Definitions

lagopus scoticus

Grouse

[grous]

Grouse are a group of birds from the order Galliformes. Often considered a family Tetraonidae, the American Ornithologists' Union and many others include grouse as a subfamily Tetraoninae in the family Phasianidae. Grouse inhabit temperate and subarctic regions of the northern hemisphere, from pine forests to moorland and mountainside. Most species are year-round residents, and do not migrate.

These birds feed mainly on vegetation, but also on insects, especially when feeding young. Several of the forest-living species are notable for eating large quantities of conifer needles, which most other vertebrates refuse. In all but one species (the Willow Grouse, called Willow Ptarmigan in America), males are polygamous, and many species have elaborate courtship displays. These heavily built birds have legs feathered to the toes.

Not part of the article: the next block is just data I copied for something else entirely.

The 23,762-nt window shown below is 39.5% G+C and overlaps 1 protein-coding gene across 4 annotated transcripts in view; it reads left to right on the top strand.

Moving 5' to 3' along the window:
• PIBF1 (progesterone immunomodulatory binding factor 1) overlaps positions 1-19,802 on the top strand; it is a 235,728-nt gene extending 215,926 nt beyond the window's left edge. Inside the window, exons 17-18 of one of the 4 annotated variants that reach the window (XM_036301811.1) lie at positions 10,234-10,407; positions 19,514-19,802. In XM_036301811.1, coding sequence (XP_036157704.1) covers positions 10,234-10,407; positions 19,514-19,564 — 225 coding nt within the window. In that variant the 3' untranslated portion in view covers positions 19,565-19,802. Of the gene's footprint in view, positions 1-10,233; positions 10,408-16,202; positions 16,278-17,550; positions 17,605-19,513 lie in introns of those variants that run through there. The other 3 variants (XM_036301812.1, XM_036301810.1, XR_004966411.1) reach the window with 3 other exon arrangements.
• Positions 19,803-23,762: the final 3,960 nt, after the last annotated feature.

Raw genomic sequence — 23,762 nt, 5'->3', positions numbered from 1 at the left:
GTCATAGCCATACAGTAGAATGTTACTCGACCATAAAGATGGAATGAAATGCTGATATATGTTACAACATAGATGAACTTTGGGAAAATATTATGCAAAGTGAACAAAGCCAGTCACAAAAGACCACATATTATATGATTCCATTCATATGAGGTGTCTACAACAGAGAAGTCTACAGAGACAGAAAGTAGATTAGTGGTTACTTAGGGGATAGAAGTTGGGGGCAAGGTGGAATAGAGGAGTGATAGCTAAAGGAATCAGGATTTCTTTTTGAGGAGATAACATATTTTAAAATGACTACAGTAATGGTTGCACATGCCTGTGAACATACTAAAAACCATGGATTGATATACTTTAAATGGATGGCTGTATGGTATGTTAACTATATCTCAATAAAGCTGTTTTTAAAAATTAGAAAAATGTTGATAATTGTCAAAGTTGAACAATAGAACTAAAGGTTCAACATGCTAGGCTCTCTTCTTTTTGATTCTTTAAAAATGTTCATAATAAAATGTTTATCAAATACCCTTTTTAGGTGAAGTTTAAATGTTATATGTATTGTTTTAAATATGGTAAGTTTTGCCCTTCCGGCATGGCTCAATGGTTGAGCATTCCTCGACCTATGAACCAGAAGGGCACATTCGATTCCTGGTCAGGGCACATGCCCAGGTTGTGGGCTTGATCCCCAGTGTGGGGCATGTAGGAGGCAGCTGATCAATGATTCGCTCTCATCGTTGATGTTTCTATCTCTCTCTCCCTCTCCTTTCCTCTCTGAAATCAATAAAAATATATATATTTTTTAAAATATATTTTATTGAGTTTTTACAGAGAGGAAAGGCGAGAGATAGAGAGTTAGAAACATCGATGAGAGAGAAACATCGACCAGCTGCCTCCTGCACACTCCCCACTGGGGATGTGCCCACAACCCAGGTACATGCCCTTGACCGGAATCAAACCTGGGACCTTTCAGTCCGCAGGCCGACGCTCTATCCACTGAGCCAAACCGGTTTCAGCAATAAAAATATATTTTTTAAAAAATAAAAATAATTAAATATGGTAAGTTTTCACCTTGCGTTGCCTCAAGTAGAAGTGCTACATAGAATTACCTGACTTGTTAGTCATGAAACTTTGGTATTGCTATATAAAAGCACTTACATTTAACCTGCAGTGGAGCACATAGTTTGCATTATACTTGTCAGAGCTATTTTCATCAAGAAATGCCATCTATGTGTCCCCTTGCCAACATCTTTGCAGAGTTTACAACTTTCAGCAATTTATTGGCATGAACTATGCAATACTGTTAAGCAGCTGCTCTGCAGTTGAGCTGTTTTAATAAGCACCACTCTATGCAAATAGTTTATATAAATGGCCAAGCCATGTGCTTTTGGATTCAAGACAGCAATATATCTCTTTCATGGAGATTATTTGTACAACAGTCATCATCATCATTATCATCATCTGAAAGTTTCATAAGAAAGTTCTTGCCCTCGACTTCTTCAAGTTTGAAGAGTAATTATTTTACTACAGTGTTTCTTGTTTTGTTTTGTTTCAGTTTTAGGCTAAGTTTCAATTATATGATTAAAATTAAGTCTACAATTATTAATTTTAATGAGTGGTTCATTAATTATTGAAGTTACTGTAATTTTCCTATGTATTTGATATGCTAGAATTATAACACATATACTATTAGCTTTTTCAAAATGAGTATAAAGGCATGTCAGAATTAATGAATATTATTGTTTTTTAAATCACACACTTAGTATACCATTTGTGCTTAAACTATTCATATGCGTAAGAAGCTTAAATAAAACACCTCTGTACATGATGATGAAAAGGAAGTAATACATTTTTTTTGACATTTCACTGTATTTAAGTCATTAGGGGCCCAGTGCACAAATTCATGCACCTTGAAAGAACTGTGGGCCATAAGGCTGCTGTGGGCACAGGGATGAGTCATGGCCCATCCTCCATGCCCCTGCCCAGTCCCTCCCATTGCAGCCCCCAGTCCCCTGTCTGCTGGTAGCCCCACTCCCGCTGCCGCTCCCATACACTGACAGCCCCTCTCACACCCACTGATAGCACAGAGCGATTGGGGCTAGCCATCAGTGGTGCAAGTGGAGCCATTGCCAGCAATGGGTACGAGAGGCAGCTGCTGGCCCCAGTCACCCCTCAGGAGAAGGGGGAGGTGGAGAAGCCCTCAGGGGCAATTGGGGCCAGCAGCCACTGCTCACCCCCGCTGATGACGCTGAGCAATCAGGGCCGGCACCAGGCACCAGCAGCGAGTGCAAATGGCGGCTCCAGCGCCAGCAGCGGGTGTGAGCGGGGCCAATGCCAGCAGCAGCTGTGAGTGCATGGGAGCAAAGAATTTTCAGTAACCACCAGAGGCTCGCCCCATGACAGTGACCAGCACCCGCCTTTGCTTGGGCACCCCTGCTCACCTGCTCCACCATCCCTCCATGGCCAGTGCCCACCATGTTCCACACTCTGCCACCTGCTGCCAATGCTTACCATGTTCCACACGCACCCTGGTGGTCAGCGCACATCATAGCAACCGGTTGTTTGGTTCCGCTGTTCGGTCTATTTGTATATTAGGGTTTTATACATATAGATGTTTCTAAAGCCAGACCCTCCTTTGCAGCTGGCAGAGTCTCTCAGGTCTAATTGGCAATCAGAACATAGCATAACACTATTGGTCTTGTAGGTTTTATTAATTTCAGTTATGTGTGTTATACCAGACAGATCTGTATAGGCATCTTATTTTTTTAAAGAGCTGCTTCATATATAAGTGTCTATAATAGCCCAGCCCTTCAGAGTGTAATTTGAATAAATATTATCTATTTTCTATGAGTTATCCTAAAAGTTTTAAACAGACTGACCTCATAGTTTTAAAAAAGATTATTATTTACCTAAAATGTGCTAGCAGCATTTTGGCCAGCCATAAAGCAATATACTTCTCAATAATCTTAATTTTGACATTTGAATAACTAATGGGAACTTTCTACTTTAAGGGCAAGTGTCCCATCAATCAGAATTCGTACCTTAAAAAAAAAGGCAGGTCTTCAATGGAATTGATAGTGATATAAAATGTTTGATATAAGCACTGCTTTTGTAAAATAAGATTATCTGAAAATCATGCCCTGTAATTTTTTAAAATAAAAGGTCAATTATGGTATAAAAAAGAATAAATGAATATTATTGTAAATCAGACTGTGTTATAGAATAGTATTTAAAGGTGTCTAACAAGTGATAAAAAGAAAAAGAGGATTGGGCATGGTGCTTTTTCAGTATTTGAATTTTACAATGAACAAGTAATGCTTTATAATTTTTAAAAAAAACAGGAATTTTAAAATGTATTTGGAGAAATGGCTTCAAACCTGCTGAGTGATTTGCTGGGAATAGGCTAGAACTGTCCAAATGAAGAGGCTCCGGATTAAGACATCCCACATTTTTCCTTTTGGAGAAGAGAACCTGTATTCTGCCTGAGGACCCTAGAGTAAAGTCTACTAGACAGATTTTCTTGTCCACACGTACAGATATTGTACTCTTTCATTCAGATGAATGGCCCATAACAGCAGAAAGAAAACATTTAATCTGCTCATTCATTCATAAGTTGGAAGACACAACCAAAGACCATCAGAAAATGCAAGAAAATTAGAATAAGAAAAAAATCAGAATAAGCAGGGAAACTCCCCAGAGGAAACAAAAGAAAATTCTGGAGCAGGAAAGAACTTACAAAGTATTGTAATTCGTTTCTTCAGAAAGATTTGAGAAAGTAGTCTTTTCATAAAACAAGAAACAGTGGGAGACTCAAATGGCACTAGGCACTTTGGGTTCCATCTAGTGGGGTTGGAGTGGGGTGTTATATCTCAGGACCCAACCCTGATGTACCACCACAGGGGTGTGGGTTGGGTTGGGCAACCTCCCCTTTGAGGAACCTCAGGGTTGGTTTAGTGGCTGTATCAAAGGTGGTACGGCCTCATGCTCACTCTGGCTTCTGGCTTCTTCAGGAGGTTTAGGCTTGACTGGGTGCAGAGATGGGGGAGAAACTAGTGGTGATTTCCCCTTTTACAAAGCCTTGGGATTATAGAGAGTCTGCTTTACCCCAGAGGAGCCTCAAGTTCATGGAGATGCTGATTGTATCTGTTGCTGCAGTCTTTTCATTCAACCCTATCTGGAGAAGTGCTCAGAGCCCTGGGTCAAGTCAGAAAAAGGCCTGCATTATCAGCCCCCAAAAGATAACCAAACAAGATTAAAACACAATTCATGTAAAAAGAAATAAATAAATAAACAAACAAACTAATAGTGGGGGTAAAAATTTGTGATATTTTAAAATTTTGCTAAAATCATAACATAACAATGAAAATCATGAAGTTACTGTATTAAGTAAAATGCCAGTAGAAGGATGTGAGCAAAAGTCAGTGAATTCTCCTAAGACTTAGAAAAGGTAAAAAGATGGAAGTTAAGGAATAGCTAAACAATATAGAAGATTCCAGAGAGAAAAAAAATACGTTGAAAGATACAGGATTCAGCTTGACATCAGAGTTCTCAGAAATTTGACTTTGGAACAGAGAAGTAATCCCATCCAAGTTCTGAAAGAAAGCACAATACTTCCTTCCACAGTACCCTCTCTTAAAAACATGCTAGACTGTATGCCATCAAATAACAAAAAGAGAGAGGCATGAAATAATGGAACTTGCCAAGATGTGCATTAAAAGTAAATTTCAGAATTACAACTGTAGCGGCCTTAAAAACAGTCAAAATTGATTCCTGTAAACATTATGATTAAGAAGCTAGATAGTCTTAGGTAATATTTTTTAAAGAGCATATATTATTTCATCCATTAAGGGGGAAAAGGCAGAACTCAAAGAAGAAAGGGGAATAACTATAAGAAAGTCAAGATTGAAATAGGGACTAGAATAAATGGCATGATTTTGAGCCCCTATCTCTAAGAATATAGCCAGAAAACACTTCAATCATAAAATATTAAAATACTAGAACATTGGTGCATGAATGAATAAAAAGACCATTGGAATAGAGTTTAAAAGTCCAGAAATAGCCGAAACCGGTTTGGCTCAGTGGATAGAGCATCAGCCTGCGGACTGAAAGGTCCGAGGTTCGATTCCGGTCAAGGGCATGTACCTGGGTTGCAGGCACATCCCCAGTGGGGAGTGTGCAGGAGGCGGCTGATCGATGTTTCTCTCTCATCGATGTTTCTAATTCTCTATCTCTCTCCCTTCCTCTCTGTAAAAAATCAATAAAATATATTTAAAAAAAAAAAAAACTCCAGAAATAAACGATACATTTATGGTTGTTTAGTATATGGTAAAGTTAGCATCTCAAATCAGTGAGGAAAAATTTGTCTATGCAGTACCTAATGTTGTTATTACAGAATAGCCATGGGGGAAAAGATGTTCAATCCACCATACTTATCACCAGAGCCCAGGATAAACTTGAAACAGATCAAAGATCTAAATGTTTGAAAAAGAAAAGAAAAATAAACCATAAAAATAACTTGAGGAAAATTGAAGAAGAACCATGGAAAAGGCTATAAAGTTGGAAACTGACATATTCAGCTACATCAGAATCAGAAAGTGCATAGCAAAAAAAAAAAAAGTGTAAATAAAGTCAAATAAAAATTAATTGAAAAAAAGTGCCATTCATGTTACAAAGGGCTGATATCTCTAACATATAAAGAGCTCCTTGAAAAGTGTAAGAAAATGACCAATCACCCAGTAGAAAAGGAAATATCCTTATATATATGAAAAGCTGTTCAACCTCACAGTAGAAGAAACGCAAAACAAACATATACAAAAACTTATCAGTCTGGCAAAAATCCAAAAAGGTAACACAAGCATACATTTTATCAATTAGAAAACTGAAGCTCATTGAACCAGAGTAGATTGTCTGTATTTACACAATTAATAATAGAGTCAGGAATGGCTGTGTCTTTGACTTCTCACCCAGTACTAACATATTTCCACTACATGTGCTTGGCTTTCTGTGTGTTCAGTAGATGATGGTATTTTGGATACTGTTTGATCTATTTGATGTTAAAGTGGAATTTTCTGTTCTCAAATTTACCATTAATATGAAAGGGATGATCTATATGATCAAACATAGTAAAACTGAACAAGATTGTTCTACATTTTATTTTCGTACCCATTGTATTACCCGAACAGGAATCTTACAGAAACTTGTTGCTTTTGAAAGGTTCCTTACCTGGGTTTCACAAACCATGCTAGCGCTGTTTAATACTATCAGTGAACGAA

They are game and are sometimes hunted for food.

Species

Genus Dendragapus

Genus Lagopus - ptarmigans

Genus Tetrao - black grouse

Genus Bonasa

Genus Centrocercus - sage-grouse

Genus Tympanuchus - prairie grouse

References

  • de Juana, E. (1994). Family Tetraonidae (Grouse). Pp.376-411 in; del Hoyo, J., Elliott, A. & Sargatal, J. eds. Handbook of the Birds of the World, Vol. 2. New World Vultures to Guineafowl. Lynx Edicions, Barcelona. ISBN 8487334156

External links

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